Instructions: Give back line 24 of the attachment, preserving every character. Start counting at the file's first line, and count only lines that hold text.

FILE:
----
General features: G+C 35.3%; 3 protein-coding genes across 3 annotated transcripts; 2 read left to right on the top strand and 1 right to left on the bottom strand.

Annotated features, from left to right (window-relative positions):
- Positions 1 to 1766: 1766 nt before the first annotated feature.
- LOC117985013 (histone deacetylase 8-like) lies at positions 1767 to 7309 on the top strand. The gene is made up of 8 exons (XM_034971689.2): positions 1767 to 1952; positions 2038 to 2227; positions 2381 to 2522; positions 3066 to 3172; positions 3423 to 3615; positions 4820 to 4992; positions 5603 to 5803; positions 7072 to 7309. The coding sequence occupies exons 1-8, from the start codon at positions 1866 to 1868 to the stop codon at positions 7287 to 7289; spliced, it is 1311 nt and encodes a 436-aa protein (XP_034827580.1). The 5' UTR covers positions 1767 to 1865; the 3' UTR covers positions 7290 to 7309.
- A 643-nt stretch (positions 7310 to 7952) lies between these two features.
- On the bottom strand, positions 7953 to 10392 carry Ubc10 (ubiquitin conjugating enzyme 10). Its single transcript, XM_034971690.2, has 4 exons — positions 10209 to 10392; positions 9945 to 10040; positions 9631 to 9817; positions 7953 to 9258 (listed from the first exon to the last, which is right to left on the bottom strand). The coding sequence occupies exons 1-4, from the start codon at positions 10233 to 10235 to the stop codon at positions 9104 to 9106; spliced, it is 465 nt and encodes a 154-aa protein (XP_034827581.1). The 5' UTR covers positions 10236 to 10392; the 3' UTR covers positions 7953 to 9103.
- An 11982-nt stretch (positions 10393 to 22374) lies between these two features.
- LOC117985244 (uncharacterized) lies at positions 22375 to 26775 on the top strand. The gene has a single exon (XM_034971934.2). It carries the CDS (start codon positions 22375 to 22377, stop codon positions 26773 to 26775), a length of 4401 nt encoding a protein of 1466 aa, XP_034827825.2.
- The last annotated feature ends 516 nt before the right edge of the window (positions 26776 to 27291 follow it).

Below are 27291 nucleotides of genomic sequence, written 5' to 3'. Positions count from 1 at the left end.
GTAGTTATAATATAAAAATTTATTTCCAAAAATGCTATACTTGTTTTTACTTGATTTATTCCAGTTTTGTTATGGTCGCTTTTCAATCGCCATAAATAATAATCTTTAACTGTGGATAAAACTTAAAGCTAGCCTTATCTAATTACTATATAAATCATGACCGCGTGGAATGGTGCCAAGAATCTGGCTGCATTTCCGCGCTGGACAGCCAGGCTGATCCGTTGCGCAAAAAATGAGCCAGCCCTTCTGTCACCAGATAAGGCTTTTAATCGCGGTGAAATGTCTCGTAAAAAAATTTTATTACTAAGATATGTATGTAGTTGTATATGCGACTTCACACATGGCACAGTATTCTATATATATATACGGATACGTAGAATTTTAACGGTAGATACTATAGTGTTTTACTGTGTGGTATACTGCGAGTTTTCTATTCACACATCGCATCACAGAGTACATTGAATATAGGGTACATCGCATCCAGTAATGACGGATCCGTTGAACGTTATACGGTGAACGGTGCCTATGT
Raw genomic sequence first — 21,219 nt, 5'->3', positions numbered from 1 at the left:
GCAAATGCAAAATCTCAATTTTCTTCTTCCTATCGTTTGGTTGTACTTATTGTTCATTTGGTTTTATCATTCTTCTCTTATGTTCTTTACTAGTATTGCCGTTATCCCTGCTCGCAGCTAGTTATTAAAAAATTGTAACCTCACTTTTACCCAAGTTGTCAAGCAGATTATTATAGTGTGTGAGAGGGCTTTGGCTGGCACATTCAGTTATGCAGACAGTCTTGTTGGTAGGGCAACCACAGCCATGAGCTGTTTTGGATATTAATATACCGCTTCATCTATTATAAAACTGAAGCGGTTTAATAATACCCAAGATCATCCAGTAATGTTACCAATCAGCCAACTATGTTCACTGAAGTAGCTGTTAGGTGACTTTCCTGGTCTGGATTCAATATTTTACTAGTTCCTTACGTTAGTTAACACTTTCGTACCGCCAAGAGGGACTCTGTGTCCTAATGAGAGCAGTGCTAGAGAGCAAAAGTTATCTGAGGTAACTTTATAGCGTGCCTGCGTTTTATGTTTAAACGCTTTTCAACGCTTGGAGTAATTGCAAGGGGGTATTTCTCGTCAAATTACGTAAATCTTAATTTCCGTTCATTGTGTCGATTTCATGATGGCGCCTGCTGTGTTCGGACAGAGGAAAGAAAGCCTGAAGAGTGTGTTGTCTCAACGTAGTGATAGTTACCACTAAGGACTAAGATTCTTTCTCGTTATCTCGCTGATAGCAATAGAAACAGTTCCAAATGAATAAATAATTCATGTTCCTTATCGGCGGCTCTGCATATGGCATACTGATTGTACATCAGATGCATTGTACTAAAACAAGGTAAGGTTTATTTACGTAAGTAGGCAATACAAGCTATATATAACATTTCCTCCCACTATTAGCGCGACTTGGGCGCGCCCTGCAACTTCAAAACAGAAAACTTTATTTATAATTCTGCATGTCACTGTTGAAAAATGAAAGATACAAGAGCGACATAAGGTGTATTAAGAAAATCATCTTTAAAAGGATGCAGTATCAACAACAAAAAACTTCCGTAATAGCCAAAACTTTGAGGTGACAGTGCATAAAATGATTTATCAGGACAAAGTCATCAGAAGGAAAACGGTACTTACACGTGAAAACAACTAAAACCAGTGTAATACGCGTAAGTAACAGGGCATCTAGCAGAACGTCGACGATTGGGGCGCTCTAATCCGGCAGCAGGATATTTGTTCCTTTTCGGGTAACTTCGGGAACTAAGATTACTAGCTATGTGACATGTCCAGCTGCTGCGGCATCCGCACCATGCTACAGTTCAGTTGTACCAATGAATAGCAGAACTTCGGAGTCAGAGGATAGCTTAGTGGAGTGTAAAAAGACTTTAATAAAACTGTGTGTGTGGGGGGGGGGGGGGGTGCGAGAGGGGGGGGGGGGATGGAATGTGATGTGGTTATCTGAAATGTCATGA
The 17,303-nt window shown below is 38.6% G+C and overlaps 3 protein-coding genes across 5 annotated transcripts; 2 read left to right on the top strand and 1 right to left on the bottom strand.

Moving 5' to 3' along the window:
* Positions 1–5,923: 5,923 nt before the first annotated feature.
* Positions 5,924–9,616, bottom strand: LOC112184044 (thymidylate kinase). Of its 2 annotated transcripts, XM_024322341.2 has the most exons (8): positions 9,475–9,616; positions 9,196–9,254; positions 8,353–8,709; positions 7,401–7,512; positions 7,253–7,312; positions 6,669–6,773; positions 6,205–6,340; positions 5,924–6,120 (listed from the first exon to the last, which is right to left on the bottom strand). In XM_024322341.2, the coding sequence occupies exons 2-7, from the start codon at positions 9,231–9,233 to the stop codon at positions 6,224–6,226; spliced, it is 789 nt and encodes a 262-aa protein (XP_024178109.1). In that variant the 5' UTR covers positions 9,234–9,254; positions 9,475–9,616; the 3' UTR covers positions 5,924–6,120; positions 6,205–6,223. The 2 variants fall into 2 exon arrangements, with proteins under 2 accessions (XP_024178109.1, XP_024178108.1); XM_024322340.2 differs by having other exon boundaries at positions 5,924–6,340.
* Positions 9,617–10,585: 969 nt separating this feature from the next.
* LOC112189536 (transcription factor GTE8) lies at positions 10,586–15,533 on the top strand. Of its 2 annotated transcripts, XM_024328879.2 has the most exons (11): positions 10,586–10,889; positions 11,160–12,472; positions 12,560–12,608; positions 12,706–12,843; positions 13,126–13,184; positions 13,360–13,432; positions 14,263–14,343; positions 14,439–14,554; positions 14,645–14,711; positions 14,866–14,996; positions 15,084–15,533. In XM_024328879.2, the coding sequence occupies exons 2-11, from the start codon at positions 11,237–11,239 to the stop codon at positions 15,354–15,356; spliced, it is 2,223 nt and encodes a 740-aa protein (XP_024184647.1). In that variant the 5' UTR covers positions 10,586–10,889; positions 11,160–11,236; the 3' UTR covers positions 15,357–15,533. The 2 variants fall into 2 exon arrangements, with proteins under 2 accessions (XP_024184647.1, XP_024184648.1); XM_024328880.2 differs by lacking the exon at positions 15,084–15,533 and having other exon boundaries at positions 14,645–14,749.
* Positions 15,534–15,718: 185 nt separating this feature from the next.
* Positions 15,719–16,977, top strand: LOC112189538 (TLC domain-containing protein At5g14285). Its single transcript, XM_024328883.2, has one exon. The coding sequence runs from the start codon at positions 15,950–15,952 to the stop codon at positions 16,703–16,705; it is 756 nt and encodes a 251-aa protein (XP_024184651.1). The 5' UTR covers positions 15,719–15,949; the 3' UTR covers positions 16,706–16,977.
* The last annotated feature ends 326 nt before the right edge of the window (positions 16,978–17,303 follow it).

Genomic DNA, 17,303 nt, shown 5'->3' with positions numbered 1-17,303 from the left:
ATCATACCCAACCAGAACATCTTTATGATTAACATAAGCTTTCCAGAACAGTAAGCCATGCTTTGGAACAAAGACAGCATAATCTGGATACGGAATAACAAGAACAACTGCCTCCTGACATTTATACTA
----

ATCATACCCAACCAGAACATCTTTATGATTAACATAAGCTTTCCAGAACAGTAAGCCATGCTTTGGAACAAAGACAGCATAATCTGGATACGGAATAACAAGAACAACTGCCTCCTGACATTTATACTA